Diabetes complications and mortality among Alaska Natives: 8 years of observation.
Schraer CD., Adler AI., Mayer AM., Halderson KR., Trimble BA.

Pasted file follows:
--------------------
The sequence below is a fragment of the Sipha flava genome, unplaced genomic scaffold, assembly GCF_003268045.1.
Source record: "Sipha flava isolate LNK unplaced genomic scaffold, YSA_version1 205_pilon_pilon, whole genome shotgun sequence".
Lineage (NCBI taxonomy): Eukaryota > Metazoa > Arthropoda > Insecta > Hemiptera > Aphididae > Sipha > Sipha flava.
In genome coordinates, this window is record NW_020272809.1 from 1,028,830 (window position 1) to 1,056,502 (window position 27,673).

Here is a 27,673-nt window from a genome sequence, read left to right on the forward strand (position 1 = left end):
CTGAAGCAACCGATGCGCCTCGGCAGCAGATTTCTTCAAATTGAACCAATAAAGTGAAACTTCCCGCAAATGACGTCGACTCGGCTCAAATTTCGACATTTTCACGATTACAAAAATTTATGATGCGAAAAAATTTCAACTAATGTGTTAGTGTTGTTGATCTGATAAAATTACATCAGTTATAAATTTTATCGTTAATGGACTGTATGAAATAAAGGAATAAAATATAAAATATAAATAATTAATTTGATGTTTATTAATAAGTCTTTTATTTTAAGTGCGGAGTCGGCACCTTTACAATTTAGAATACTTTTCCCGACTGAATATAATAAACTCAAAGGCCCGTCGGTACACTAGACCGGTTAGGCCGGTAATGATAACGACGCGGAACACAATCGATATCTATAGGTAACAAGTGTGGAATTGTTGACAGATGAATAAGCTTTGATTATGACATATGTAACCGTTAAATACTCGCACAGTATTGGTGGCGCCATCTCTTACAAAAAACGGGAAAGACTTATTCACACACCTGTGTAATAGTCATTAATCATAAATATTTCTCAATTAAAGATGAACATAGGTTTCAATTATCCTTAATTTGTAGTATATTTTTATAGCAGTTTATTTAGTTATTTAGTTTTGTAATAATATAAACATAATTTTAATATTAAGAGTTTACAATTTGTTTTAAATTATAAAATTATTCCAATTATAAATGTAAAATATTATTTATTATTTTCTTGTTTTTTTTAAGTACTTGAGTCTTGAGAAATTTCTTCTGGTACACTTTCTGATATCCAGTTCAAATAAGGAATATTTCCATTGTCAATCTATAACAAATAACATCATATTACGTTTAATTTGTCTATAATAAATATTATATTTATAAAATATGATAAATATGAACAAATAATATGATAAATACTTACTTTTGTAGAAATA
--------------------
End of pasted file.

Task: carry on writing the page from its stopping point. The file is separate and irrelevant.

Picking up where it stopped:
OBJECTIVE:To determine the prevalence and incidence of diabetes in Alaska Natives and the incidence of cerebrovascular accidents (stroke), myocardial infarction (MI), end-stage renal disease (ESRD), lower-extremity amputations (LEA), and mortality over a 6- to 8-year period. RESEARCH DESIGN AND METHODS:The data derive from a registry of diagnosed diabetes (World Health Organization [WHO] criteria) of the Alaska Area Native Health Service (AANHS), from medical records, and from the Alaska Bureau of Vital Statistics. RESULTS:From 1986 to 1993, the prevalence of diabetes in Alaska Natives increased by 22% from 15.7 to 19.2 per 1,000 people. Of these cases, nearly all were diagnosed with type II diabetes. During the same period, 614 new cases were diagnosed. The incidence was 1.5 per 1,000 Alaska Natives per year. The incidence of confirmed MI was 8.0 per 1,000 person-years of diabetes. Aleuts had the highest rate, followed by Indians and Eskimos. The incidence of confirmed stroke was 10.6 per 1,000 person-years of diabetes. Eskimos had a significantly higher rate than Indians (P = 0.002), and women had a higher rate than men. The incidence of LEA was 5.0 per 1,000 person-years of diabetes. The incidence rate dropped significantly after instituting a foot care program. The incidence for ESRD was 3.3 per 1,000 and also showed a decline with time. The all-cause mortality rate of 43.2 per 1,000 person-years of diabetes was nearly equal between men and women. Among Alaska Natives with diabetes, cardiovascular disease (CVD) was the most common cause of death, followed by cancer and diabetes, per se. CONCLUSIONS:We conclude that diabetes is increasing in Alaska Natives, who are experiencing both the microvascular and macrovascular complications of diabetes. The incidence of LEA and ESRD show some evidence of a decrease after intervention efforts.